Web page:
CCP’s VectorWorks Project Comes to a Close after Five Years

24 Sep 2019
nets

Sylvester Segbaya, chief of party for VectorWorks in Ghana, greets people at the VectorWorks end-of-project event. Photo: Sloane Prince

Over the past five years, the Johns Hopkins Center for Communication Programs has helped deliver 55 million insecticide-treated bed nets, initiated a game-changing new way to distribute them more efficiently and fundamentally altered the way that experts look at mosquito net access and use.

The achievements of the five-year CCP-led VectorWorks project, funded by the U.S. President’s Malaria Initiative, were celebrated today at the VectorWorks’ end-of-project wrap-up event. CCP has led bed net distribution activities for the U.S. government for the past decade.

Treated bed nets, which people sleep under to protect themselves from being bitten by malaria-infected mosquitoes, are the single most effective tool available for reducing illness and death from malaria, accounting for 68 percent of cases prevented since 2000. According to the World Health Organization, in 2017, about half of all people at risk of malaria in Africa were protected by an insecticide-treated net, compared to 29 percent in 2010.

“We have fundamentally changed the landscape of how we assess insecticide-treated net coverage and use and we have better, more precise data and distribution channels that can help countries achieve and maintain universal coverage and use,” says CCP’s Hannah Koenker, PhD, director of the VectorWorks project. “Now, with the tools we leave behind, everyone can do it.”

One of the project’s biggest accomplishments, Koenker says, has been to initiate, scale up and refine what is known as continuous distribution of mosquito nets.

CCP’s Hannah Koenker, director of VectorWorks. Photo: Sloane Prince

The traditional way to distribute nets has been through mass campaigns conducted every three years to hit every household in a given area. Unfortunately, nets wear out over time – and it is nearly impossible to buy one on the commercial market – leaving many people unprotected before the next campaign kicks in.

What VectorWorks has done is scale up what is known as continuous distribution, which supplies nets yearly in schools and at pre-natal care and immunization visits at health clinics.

“Continuous distribution reduces malaria cases because it sustains really high levels of protection for people,” Koenker says. Also, it’s more integrated with local governments, there’s more local ownership and has the potential to be far more sustainable because of that.” She cautions, however, that continuous distribution is not a better solution in every setting.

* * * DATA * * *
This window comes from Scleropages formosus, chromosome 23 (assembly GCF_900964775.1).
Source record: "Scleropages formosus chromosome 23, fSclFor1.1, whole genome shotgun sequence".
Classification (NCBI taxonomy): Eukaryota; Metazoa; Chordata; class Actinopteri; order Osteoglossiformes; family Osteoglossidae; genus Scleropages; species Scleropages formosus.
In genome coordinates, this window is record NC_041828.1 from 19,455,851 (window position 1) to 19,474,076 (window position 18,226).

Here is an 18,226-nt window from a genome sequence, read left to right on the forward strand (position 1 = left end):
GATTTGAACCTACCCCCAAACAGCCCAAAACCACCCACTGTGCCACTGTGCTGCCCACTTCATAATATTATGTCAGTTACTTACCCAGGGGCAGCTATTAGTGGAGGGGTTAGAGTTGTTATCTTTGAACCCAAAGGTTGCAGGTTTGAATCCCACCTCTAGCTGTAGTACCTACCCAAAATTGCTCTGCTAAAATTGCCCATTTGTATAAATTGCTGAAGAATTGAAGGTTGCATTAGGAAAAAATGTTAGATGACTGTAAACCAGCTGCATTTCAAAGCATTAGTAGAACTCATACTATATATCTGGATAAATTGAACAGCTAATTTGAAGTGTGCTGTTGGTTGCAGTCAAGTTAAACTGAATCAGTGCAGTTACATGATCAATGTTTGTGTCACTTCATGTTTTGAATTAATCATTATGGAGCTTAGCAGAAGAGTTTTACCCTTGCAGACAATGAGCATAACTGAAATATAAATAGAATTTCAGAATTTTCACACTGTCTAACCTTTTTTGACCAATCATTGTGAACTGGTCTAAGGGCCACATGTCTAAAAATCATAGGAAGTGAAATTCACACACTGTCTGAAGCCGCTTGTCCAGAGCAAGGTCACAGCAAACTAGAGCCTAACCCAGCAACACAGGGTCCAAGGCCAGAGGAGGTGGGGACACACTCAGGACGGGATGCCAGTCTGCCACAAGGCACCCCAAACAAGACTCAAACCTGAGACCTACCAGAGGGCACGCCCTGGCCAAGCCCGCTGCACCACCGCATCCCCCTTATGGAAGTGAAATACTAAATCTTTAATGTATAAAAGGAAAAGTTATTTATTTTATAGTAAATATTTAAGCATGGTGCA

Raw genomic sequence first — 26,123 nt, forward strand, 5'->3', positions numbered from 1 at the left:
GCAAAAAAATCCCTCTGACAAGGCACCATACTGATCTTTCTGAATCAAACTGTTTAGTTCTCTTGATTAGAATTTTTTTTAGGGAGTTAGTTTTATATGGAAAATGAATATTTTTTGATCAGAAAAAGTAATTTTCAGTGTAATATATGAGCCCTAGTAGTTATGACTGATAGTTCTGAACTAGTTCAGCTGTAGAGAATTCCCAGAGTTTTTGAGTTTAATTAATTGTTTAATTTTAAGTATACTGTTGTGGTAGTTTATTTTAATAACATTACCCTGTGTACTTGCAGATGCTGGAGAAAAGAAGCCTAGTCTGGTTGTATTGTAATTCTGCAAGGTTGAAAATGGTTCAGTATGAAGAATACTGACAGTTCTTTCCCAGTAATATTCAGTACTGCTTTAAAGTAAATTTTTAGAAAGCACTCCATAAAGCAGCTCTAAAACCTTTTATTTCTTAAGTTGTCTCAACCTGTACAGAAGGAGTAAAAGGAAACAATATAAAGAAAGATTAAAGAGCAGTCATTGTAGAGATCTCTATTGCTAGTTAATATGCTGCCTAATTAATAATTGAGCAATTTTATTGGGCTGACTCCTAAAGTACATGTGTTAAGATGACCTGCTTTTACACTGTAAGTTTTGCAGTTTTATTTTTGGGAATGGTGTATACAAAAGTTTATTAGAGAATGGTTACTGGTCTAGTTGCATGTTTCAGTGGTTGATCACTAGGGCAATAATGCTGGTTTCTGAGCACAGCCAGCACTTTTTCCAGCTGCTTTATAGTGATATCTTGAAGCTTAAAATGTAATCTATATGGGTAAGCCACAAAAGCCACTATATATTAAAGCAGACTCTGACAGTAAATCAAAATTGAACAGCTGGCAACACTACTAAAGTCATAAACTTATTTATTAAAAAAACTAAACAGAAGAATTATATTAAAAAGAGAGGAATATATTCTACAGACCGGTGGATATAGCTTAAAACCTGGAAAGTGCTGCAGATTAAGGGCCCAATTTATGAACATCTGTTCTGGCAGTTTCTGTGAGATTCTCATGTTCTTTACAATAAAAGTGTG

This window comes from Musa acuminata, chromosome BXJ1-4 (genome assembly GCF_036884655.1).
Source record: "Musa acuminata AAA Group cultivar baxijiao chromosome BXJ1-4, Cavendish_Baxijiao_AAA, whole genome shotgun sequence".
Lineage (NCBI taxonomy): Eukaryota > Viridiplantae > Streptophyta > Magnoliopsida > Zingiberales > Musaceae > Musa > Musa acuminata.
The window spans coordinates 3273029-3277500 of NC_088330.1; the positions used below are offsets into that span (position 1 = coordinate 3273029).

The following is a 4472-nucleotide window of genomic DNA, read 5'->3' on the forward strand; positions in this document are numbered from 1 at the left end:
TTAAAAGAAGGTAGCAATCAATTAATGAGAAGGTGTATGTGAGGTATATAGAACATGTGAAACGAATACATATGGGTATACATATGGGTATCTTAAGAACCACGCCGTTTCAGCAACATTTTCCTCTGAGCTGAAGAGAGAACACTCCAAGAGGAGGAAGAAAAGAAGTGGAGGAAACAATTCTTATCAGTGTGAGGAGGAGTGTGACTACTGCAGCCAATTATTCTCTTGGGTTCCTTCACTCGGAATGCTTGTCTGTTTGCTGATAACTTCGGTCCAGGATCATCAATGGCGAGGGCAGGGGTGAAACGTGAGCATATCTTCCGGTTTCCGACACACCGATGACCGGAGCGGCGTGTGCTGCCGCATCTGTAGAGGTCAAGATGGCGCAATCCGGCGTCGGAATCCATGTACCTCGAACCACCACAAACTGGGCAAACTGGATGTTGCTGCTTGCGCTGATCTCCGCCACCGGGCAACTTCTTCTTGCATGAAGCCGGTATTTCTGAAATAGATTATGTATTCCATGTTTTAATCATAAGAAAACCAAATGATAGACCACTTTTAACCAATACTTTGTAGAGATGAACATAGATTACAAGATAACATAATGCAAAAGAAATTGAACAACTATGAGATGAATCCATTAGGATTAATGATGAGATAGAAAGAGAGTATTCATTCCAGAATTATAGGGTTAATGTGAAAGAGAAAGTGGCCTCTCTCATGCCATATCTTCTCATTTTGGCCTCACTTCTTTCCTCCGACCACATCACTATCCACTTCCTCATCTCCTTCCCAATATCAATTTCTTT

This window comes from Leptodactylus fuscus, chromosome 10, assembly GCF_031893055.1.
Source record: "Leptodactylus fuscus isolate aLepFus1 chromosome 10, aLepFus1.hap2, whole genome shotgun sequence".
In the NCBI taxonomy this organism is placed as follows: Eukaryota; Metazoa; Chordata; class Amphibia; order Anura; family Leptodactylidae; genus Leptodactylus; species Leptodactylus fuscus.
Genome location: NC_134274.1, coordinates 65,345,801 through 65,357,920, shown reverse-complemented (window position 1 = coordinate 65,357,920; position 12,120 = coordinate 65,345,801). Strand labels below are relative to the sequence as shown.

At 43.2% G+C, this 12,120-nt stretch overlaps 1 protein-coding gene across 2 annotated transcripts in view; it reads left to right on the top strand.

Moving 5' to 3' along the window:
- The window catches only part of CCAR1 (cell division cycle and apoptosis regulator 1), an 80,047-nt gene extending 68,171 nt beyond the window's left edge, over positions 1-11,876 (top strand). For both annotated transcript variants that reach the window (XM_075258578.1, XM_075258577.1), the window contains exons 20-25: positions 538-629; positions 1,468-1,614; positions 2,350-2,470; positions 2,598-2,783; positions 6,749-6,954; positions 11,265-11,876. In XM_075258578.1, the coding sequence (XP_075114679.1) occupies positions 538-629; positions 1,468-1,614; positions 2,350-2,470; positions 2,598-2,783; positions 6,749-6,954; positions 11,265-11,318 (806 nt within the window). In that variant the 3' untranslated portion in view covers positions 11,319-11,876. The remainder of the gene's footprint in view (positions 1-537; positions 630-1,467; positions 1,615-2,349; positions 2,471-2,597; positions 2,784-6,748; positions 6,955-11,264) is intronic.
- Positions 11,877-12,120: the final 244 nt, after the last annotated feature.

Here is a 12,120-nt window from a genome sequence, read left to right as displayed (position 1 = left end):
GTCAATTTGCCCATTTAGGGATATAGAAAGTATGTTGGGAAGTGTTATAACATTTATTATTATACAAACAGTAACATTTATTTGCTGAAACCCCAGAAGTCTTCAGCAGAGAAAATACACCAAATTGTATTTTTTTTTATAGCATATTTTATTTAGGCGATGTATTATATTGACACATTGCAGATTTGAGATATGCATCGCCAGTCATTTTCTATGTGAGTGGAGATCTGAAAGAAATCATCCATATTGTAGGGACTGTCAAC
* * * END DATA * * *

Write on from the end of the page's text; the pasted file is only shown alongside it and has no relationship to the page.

Where it works, however, it can save money because fewer nets are needed in the long run to maintain net coverage.

In Tanzania, over the course of seven years, school-based distribution has led to 75 percent coverage while using 1 million fewer nets than would have been delivered through mass campaigns. Also in Tanzania, when VectorWorks began, no nets were being distributed in health clinics. Now, 86.6 percent of pregnant women get nets at their first pre-natal care appointment. In Ghana, in 2013 and 2014, only 33 percent of pregnant women were given nets. Now it’s nearly 89 percent.

More than half of the PMI countries are now piloting continuous distribution to assess if it is the right solution in their context to ensure high net coverage.

Over the course of the project, VectorWorks has both added to the evidence base regarding mosquito net use, access, durability and distribution by publishing 33 per-reviewed articles, and informed global policy change through WHO, USAID, Roll Back Malaria and the Global Fund. The project also created 33 different tools in use in the field, including one that lays out for others how they can conduct continuous distribution efforts.

Through VectorWorks, much more is known about the durability of mosquito nets as well. There are significant variations in how people treat their nets in different places. Koenker says that in highly impoverished, challenging spots in the Democratic Republic of Congo where it may rain all year round and nets are always in use, mosquito nets last an average of 1.5 years. In parts of Nigeria, by contrast, the exact same nets are still effective after five years.

Koenker explains that no matter what the next generation of mosquito nets looks like, how they are used, how durable they are and how many people have access to them will remain critical issues.

While VectorWorks was a success, there is still work to be done, she says.

“Beneficiaries are doing their job: Using nets, most of the transmission season, most of the nights,” she says. “But if we are serious about universal coverage, more insecticide-treated nets are needed than we currently provide.”

Share